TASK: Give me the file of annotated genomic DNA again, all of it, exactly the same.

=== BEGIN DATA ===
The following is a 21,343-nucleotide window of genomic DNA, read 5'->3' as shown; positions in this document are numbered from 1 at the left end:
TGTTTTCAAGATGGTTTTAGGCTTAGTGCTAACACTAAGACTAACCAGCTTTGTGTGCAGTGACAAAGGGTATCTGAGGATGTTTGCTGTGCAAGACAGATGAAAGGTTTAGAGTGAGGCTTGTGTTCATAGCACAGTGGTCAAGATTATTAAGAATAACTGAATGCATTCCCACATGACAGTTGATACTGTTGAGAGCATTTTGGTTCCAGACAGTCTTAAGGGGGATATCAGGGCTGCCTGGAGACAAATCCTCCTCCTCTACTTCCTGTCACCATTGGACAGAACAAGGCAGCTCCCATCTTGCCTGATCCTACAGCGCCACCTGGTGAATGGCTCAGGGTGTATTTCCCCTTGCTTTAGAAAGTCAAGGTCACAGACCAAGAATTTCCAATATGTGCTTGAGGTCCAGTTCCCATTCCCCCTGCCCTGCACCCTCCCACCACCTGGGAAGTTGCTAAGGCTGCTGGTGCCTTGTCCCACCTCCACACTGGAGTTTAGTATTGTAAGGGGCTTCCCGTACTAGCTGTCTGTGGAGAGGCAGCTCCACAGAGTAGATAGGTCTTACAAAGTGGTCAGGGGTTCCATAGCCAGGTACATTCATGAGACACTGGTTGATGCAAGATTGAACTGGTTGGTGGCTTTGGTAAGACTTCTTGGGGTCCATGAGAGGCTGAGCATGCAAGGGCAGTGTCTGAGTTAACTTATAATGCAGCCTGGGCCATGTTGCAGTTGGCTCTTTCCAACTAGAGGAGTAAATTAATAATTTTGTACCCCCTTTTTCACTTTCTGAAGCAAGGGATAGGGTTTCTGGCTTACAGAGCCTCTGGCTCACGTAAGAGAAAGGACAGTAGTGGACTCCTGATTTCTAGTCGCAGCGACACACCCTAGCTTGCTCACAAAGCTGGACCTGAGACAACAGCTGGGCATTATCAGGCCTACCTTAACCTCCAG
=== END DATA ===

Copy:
The following is a 21,343-nucleotide window of genomic DNA, read 5'->3' as shown; positions in this document are numbered from 1 at the left end:
TGTTTTCAAGATGGTTTTAGGCTTAGTGCTAACACTAAGACTAACCAGCTTTGTGTGCAGTGACAAAGGGTATCTGAGGATGTTTGCTGTGCAAGACAGATGAAAGGTTTAGAGTGAGGCTTGTGTTCATAGCACAGTGGTCAAGATTATTAAGAATAACTGAATGCATTCCCACATGACAGTTGATACTGTTGAGAGCATTTTGGTTCCAGACAGTCTTAAGGGGGATATCAGGGCTGCCTGGAGACAAATCCTCCTCCTCTACTTCCTGTCACCATTGGACAGAACAAGGCAGCTCCCATCTTGCCTGATCCTACAGCGCCACCTGGTGAATGGCTCAGGGTGTATTTCCCCTTGCTTTAGAAAGTCAAGGTCACAGACCAAGAATTTCCAATATGTGCTTGAGGTCCAGTTCCCATTCCCCCTGCCCTGCACCCTCCCACCACCTGGGAAGTTGCTAAGGCTGCTGGTGCCTTGTCCCACCTCCACACTGGAGTTTAGTATTGTAAGGGGCTTCCCGTACTAGCTGTCTGTGGAGAGGCAGCTCCACAGAGTAGATAGGTCTTACAAAGTGGTCAGGGGTTCCATAGCCAGGTACATTCATGAGACACTGGTTGATGCAAGATTGAACTGGTTGGTGGCTTTGGTAAGACTTCTTGGGGTCCATGAGAGGCTGAGCATGCAAGGGCAGTGTCTGAGTTAACTTATAATGCAGCCTGGGCCATGTTGCAGTTGGCTCTTTCCAACTAGAGGAGTAAATTAATAATTTTGTACCCCCTTTTTCACTTTCTGAAGCAAGGGATAGGGTTTCTGGCTTACAGAGCCTCTGGCTCACGTAAGAGAAAGGACAGTAGTGGACTCCTGATTTCTAGTCGCAGCGACACACCCTAGCTTGCTCACAAAGCTGGACCTGAGACAACAGCTGGGCATTATCAGGCCTACCTTAACCTCCAG